Do you have a Will?
Do you know the importance of having a Will?
If not, why not? Do the reasons include not knowing what a Will does, the possible cost, that you don’t have time, that you don’t think you need one, that you think you’re too young?
Let’s address these possible concerns:
Don’t know what a Will actually does
A Will is a document which takes effect on your death , identifies who is to have responsibility for administering your estate (the executor ) and ensures that what you want to happen to your assets after your death, as set out in the Will, happens the way you want it to (subject to legal rights of spouses and children which your chosen solicitor can explain). A Will ensures that the people you would like to benefit from your assets do so. This also relieves family members or friends from the responsibility (and your estate of the expense) of having to appoint an executor. A Will can also be of great assistance in preventing family disputes, which are far more likely to arise if no Will is in place.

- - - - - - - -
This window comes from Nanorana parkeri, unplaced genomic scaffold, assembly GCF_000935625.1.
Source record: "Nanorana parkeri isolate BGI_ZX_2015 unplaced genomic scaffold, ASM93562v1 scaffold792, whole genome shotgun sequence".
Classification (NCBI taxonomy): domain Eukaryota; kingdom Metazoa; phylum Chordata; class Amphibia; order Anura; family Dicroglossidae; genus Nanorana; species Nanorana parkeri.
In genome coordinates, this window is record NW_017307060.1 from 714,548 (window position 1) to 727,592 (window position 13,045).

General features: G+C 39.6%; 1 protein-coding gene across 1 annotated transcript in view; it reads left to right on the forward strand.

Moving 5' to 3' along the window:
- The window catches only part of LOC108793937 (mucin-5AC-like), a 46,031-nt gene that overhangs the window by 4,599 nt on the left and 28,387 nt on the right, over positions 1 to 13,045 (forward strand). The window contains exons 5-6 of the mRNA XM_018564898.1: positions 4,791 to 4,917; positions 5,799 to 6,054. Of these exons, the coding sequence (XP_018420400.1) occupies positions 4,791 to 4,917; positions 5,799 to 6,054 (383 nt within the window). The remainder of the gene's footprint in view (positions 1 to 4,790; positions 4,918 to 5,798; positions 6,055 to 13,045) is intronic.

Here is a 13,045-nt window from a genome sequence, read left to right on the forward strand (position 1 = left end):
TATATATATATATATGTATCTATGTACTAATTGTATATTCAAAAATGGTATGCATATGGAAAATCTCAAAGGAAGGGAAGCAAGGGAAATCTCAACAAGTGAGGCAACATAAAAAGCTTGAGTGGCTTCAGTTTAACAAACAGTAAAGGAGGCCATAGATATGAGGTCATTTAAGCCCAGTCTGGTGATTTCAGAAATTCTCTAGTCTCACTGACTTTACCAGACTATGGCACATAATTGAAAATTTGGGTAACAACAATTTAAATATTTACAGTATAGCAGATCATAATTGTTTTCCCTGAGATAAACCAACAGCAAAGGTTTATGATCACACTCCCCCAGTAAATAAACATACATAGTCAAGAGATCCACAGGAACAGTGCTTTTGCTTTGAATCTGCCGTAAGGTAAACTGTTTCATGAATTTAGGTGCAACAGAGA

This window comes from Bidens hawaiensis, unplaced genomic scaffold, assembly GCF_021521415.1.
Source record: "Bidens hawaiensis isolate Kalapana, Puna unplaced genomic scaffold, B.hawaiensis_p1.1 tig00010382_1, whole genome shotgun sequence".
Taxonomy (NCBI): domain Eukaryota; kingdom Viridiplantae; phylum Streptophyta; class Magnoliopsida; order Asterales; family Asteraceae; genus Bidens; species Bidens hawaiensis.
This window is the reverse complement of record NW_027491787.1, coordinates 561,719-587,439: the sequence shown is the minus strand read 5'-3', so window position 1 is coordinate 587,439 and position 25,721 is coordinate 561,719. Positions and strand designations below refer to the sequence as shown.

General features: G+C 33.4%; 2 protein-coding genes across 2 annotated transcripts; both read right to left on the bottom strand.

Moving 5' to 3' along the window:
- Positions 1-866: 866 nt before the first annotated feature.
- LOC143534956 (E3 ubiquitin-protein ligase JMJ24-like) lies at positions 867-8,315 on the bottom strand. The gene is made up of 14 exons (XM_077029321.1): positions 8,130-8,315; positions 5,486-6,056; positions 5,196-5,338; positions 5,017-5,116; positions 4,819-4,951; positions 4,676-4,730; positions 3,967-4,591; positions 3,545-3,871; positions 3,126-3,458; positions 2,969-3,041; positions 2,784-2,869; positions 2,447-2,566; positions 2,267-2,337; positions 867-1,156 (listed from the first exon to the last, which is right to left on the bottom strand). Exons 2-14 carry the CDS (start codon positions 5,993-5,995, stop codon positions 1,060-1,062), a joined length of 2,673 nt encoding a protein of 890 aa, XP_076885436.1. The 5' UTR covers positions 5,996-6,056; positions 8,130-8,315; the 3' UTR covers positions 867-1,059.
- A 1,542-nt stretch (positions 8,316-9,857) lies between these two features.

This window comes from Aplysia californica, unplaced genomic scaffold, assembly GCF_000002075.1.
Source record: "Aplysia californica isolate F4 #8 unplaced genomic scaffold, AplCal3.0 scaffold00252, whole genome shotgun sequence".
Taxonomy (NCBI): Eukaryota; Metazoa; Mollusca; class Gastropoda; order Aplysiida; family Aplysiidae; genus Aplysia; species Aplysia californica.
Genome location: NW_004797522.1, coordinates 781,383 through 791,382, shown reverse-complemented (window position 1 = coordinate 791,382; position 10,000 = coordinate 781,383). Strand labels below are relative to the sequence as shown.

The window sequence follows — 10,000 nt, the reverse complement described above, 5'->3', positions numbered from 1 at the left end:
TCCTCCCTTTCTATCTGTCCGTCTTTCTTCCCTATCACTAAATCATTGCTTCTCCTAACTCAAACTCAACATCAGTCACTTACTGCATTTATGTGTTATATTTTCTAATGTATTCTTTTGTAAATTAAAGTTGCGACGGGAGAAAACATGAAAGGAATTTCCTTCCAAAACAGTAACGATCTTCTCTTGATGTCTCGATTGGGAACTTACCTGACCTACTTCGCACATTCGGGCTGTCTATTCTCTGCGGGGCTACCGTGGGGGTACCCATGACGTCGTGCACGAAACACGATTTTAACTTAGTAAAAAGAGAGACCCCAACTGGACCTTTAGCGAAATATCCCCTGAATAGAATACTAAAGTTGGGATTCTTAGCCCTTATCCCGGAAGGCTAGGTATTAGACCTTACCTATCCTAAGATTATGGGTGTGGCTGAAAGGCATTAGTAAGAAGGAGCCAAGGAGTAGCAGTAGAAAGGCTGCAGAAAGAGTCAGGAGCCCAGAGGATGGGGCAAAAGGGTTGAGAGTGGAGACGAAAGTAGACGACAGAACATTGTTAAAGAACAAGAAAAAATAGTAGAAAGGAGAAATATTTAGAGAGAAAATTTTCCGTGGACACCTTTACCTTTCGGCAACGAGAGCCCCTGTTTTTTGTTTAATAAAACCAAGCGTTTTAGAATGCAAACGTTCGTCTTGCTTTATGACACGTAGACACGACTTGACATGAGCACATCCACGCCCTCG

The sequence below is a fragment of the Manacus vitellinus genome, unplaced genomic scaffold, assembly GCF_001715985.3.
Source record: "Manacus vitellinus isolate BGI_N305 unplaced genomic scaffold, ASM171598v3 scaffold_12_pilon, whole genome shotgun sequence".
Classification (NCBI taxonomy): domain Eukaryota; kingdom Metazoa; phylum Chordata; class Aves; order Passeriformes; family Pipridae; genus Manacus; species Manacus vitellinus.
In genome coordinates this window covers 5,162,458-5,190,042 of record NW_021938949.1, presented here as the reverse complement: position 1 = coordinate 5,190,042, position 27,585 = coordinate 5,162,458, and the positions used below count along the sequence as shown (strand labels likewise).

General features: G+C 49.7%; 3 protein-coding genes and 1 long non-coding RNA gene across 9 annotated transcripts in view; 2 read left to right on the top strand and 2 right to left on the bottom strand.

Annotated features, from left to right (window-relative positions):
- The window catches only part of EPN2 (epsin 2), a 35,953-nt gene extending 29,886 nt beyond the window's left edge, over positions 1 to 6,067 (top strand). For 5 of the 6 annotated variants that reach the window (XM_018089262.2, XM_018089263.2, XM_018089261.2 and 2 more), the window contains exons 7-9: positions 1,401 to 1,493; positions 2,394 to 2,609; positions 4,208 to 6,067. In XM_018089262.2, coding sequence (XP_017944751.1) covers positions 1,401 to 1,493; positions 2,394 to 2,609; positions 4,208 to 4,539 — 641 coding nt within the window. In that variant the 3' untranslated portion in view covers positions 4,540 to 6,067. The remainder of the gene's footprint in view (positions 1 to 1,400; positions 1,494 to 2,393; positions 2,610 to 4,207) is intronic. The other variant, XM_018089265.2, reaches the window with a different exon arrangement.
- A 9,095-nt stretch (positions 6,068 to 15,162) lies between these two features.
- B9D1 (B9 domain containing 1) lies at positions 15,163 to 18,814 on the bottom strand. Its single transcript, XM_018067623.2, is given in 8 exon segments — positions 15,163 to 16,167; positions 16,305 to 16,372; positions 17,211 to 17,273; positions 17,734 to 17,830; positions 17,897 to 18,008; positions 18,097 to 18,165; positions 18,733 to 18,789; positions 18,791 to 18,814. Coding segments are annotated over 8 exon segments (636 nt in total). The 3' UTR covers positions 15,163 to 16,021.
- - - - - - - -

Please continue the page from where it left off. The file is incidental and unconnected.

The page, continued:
Given the importance of a Will, a straightforward Will is relatively small cost for an individual and should cost less than £200. Given the peace of mind and the protection which a Will provides for you and your chosen family members and others, a Will is one of the best investments which you can make.
An hour or so is all you need. Instructions could be obtained by telephone, by e-mail, by way of a questionnaire or at a face-to-face meeting. Your solicitor will need to meet you either at the point of taking instructions or at the signing appointment, when the Will has been finalised.
You don’t need one/You’re too young
A Will is like life insurance, acting as a safeguard for people of any age and regardless of their health.
A Will ensures that your wishes are complied with and that everything has been organised as far as possible prior to your death. Wills are important documents for everyone but particularly important for unmarried people, those who have any interest in a property, parents of young children, those with step-children and people who have re-married/divorced. A Will is also vital if charities or non-family members are to benefit from your estate.
Wills are powerful important documents which should be reviewed regularly and kept up to date. Everyone should have one!
Please contact us to discuss your circumstances or arrange a review of your existing Will.